Friday, January 29, 2016

Don’t Live in a Glass House

By Colleen O’Sullivan

From the roof he saw a woman bathing, who was very beautiful.  David had inquiries made about the woman and was told, “She is Bathsheba, daughter of Eliam, and wife of Joab’s armor bearer Uriah the Hittite.”  Then David sent messengers and took her.  When she came to him, he had relations with her… (Later she) sent the information to David, “I am with child.”  (David made two unsuccessful attempts to get Uriah to have relations with his wife and then directed Joab):  “Place Uriah up front where the fighting is fierce.  Then pull back and leave him to be struck down dead.”   (2 Samuel 11:2b-4b, 5b, 15b)

Have mercy on me, O God, in your goodness; in the greatness of your compassion wipe out my offense. Thoroughly wash me from my guilt and of my sin cleanse me. (Psalm 51:3-4)

O Lord, when we sin, grace us with the humility to turn to you, to ask for forgiveness and, to the extent possible, to right what we have done wrong.

Breaking News Alert!!  Wealthy, admired world leader caught with his pants down!  Oh, I can just see how a story such as this one would play out on today’s news.  King forces himself upon wife of respected military man.  Out of wedlock pregnancy results.  Husband refuses to cooperate in cover-up.  King orders “accidental” death of wronged man. 

Adultery.  A child on the way.  Attempted entrapment.  Murder.   People would be eating it up, hungry for all the sordid details.  Earthquakes, wars, terrorist attacks, homeless refugees, starving millions – all would take a back seat, so intrigued are we with sordid stories such as King David’s.

But there are huge problems with our insatiable interest in the public downfall of the rich and famous.  In this instance, we totally ignore King David’s foil, Uriah the Hittite.  For sure, Nancy Grace would never do a show featuring Uriah, but he’s the one we ought to be showcasing.  He’s the “good guy.”  Like millions of other people we never hear about, he’s living a life of faith, loyalty, and integrity.  He knows that as long as his comrades are on the battlefield, he can’t allow himself the comforts of his own bed and his wife.  That’s just not done.  The viewing public might never tune in to hear his story, but Uriah’s the person trying to live the way God wants each of us to live, true to our faith, beliefs and values.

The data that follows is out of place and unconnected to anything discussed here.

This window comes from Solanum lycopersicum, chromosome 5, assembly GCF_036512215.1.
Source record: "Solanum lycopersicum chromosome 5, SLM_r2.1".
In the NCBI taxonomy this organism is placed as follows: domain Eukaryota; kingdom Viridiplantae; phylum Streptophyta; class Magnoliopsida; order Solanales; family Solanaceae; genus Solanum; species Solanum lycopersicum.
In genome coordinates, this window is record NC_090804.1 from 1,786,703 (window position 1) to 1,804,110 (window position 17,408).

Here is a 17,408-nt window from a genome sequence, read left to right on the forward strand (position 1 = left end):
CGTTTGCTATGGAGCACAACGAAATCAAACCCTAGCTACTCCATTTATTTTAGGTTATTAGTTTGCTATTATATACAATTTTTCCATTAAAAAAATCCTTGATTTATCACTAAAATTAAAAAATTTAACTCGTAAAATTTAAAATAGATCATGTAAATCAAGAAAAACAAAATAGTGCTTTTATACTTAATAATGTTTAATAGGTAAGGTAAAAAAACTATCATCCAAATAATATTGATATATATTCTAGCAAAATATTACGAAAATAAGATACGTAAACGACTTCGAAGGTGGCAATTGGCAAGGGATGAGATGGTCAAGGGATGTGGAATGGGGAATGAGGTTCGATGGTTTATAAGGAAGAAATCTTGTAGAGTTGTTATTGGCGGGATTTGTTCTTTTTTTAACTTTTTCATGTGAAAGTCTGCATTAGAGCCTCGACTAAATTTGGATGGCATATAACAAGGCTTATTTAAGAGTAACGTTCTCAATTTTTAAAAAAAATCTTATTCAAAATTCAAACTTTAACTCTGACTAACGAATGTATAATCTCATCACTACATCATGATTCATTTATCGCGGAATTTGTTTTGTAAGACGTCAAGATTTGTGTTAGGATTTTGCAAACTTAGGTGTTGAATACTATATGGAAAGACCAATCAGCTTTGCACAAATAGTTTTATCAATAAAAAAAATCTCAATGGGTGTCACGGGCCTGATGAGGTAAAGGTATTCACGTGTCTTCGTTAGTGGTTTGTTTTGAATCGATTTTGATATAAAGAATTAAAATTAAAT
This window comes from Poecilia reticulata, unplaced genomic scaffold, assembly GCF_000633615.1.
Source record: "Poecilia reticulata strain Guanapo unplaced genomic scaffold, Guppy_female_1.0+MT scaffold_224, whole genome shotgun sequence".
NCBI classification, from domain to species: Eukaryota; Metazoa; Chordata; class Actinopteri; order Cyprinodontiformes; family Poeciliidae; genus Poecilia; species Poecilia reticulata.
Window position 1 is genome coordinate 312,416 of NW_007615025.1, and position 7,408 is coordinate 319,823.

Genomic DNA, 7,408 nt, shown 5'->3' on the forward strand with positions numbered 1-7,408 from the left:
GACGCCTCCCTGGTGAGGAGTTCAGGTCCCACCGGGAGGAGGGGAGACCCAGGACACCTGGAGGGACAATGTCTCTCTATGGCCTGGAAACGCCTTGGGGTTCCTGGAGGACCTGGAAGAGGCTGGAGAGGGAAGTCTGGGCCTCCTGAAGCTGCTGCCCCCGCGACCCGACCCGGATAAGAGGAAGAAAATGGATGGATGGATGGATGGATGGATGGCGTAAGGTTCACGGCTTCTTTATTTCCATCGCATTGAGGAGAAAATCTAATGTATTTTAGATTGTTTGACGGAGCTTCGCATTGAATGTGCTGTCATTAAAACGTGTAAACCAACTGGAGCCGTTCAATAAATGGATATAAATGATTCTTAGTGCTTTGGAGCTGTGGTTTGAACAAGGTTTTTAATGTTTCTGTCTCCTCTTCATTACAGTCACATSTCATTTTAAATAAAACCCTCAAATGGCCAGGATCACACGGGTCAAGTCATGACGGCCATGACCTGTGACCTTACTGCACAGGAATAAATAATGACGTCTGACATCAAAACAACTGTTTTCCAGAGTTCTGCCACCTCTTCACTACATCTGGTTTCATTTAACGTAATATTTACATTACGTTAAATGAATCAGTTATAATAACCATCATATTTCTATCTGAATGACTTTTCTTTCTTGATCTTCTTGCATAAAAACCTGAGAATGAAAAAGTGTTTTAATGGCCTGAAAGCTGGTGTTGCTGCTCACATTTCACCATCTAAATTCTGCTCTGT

Second, we’re like people who live in glass houses.  We’re avidly following each episode of David’s downfall, inwardly agreeing that he should lose his crown, his honorary degrees and be stripped of any awards received.  It’s almost as though we’re enjoying saying, “Crucify him, crucify him!” But stop and think for a moment.  Is that how you and I want to be treated?  Of course, King David had access to power and the trappings of wealth that none of us will ever have.  But stripped to the basics, how different are his actions from ours?  We know what is right, but we find ourselves giving in to temptation time and again.  (Remember Paul lamenting doing the evil he had no intention of participating in?)  Many of us then try to cover up the situation with lies and more wrongdoing.  It’s what we humans have been doing since we were created, sinning, trying to fix it ourselves, making a worse mess of things, all without turning to the only one who can forgive us – our God.

The only remedy for those who have sinned and those of us cold-heartedly enjoying the sinners’ discomfort is to pray the words of the psalmist, “Have mercy on me, O God, in your goodness.”  I have sinned.  Have compassion on me, and make me clean again, O Loving God.

If there is anything in your life that needs God’s forgiveness, just turn to the Lord.  As Pope Francis reminds us every day, our God is “gracious and merciful, slow to anger and abounding in mercy.”  (Psalm 145:8)

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